Model selection can often be seen - in a broad sense - as part of hyperparameter tuning.
An example: let's say that we have to solve a simple regression problem, and we want to use some sort of linear model. In this scenario we could choose linear models with or without a polynomial expansion, with or without a L1 or L2 regularization term.
One could see the problem as follows:
- A model selection between L1 regularized, L2 regularized, and not regularized models
- Hyperparameter tuning to define the order of polynomial and (if present) regularization terms
Alternatively, it can be seen as just one large model (like an Elastic Net) with polynomial expansion, and everything becomes a hyperparameter.
This example is particularly trivial, because hyperparameter tuning and model selection are directly linked by the regularization coefficient (if we put them to 0, we go into the non-regularized model). However this can always be done, and model selection can be seen as part of hyperparameter tuning, with the set of hyperparameters being conditional on the choice of the first hyperparameter (the model).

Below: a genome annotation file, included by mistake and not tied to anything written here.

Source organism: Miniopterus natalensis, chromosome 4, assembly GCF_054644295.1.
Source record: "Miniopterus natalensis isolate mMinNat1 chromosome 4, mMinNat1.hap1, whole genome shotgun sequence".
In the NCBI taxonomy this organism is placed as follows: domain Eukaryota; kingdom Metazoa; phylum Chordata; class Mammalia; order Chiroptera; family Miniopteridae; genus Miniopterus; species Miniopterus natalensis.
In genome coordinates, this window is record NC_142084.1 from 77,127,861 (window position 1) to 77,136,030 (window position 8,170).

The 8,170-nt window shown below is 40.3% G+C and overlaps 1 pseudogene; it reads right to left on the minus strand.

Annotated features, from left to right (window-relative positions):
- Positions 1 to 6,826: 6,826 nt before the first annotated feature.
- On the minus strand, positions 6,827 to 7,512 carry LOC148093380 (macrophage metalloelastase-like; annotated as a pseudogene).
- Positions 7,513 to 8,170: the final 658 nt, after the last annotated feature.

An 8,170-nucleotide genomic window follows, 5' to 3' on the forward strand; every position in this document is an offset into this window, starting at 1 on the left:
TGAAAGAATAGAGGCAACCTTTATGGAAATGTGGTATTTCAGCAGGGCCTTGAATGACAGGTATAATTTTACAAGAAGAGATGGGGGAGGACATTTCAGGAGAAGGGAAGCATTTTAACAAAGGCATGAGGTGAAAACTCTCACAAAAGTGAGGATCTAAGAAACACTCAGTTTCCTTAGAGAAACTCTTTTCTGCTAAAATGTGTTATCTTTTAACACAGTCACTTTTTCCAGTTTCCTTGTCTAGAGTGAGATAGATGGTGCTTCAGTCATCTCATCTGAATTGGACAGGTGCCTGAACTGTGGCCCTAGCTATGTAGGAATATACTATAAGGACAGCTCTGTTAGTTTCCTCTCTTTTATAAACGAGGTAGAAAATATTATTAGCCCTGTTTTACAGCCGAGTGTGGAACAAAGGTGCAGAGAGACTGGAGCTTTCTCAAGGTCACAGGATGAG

This might sound weird, but conditional hyperparameters are very common: for example, the hyperparameter number of units in the 3rd layer of my Neural Net is conditional to the hyperparameter depth of my neural network being larger than 2.
So finally what's the best practice?
I would say that it depends on the amount of data you have and the amount of hyperparameters you use. The less data and the more hyperparameters, the more bias you will have. If you have enough data, doing a nested cross validation is most likely overkill and you should stick to a flat CV, as mentioned in the post above.
If however you are testing a huge amount of parameter configurations or different models, it might be worth either using nested cross validation, or using a separate validation set to check the results of your cross validation. This can mean either doing hyperparameter tuning via cross validation, and model selection on a separate set, or even simply re-scoring your best performing models and configurations after you filtered them via cross val.